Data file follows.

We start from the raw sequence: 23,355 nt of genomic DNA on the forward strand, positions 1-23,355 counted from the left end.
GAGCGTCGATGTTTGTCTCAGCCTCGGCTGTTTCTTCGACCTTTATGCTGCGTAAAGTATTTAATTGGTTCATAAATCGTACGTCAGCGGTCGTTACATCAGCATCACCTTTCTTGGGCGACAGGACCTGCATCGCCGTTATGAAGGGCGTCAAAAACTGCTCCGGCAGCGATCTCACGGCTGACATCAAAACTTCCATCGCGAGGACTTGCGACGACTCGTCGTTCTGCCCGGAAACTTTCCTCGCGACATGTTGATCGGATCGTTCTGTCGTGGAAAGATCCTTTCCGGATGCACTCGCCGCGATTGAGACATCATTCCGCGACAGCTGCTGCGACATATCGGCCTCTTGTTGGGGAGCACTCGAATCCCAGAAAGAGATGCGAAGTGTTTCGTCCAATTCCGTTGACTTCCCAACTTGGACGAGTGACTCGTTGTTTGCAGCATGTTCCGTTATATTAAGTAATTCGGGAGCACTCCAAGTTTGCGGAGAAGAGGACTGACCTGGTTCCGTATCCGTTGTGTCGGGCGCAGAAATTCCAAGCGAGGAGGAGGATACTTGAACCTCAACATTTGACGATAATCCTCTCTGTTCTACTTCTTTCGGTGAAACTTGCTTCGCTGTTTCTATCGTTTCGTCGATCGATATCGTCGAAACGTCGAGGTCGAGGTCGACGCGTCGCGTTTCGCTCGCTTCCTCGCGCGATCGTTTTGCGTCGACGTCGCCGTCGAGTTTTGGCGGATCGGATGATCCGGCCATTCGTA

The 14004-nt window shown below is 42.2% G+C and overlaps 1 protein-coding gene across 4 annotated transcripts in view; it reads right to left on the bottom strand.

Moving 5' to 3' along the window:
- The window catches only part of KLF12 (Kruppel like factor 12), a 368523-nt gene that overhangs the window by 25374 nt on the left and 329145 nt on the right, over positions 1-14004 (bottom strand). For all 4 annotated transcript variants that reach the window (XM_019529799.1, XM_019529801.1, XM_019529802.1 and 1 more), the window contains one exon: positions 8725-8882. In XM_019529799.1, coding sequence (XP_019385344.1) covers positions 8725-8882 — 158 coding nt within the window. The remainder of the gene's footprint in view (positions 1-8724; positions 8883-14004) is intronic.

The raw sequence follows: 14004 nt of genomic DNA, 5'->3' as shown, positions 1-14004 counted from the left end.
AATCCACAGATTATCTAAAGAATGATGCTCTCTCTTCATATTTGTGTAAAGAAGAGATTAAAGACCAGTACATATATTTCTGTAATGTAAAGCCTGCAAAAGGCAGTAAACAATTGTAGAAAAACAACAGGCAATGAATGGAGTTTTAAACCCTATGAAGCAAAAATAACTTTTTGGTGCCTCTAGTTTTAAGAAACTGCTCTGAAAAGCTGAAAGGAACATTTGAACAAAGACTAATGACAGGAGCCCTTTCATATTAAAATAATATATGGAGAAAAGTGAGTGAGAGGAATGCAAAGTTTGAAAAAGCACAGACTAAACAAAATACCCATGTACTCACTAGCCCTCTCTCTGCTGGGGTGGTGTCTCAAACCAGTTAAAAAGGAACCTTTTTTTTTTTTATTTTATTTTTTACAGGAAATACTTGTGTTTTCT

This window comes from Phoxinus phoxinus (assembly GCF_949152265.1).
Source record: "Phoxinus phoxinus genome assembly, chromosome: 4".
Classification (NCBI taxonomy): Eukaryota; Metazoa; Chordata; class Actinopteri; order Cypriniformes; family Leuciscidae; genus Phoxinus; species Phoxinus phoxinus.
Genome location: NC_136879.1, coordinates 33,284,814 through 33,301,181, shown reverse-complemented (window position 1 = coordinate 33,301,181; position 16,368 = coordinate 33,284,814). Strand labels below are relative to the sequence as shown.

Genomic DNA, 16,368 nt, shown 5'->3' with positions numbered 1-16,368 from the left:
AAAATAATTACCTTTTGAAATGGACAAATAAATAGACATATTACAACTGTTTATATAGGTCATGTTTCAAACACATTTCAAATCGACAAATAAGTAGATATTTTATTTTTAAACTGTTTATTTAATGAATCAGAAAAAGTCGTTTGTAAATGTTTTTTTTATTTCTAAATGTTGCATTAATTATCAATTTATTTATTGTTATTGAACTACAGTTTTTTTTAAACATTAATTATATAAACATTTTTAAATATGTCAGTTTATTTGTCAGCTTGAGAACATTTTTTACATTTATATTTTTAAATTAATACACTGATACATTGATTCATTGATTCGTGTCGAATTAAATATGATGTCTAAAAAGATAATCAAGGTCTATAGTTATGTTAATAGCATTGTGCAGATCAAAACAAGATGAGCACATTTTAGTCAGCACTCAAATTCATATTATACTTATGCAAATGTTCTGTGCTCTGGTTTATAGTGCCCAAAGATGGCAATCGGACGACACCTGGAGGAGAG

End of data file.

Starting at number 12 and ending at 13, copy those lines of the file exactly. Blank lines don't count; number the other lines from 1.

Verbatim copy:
Genomic DNA, 16,368 nt, shown 5'->3' with positions numbered 1-16,368 from the left:
AAAATAATTACCTTTTGAAATGGACAAATAAATAGACATATTACAACTGTTTATATAGGTCATGTTTCAAACACATTTCAAATCGACAAATAAGTAGATATTTTATTTTTAAACTGTTTATTTAATGAATCAGAAAAAGTCGTTTGTAAATGTTTTTTTTATTTCTAAATGTTGCATTAATTATCAATTTATTTATTGTTATTGAACTACAGTTTTTTTTAAACATTAATTATATAAACATTTTTAAATATGTCAGTTTATTTGTCAGCTTGAGAACATTTTTTACATTTATATTTTTAAATTAATACACTGATACATTGATTCATTGATTCGTGTCGAATTAAATATGATGTCTAAAAAGATAATCAAGGTCTATAGTTATGTTAATAGCATTGTGCAGATCAAAACAAGATGAGCACATTTTAGTCAGCACTCAAATTCATATTATACTTATGCAAATGTTCTGTGCTCTGGTTTATAGTGCCCAAAGATGGCAATCGGACGACACCTGGAGGAGAG